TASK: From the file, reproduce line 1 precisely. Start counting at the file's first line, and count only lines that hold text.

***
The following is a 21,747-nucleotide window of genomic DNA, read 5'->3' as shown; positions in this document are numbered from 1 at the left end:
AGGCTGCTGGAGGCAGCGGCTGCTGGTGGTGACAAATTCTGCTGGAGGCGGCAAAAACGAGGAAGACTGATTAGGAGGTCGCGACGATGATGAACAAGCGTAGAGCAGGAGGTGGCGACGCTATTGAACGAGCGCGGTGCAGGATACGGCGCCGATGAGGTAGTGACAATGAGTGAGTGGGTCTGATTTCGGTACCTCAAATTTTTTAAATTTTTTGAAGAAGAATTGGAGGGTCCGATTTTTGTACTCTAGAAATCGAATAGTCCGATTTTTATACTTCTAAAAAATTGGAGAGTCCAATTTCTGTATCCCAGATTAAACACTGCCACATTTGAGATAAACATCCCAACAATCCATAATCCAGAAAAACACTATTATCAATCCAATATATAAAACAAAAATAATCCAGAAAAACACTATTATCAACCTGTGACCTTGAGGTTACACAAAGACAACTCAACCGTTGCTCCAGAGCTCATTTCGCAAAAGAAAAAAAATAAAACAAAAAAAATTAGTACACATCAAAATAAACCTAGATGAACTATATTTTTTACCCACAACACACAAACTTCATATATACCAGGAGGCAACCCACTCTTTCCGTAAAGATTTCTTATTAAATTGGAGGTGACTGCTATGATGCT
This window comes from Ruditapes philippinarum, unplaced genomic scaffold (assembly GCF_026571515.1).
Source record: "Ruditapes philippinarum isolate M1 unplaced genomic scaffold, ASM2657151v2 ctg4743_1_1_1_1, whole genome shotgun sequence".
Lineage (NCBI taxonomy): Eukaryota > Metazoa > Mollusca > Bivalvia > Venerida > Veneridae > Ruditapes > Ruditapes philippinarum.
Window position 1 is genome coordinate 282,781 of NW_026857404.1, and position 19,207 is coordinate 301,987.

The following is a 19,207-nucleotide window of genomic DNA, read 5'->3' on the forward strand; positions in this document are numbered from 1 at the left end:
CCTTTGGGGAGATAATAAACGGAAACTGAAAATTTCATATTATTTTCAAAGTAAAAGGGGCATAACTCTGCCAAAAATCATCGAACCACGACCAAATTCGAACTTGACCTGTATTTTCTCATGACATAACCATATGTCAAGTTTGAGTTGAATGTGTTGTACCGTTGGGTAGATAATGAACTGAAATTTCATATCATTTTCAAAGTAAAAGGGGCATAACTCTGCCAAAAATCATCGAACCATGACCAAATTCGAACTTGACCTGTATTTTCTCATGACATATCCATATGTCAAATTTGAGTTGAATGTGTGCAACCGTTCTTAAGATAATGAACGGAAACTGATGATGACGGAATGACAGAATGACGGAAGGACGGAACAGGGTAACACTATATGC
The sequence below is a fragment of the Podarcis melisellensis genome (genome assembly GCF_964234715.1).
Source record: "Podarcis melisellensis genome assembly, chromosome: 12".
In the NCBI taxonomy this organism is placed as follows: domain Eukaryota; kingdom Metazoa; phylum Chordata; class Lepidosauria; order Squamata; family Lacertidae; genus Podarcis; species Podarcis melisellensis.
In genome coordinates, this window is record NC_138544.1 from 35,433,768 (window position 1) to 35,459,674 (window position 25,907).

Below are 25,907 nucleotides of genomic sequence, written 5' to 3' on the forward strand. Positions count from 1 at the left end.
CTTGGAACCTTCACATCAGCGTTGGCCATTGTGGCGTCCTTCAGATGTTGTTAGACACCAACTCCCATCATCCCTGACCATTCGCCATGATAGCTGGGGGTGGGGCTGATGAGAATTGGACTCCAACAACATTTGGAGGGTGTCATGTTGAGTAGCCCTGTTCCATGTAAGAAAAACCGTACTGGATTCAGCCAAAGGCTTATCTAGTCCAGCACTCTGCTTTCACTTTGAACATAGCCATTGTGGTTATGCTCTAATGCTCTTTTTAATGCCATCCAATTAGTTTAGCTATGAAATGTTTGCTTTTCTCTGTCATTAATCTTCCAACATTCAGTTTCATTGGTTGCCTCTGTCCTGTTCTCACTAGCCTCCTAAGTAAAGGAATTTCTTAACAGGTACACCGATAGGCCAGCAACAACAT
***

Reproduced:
The following is a 21,747-nucleotide window of genomic DNA, read 5'->3' as shown; positions in this document are numbered from 1 at the left end: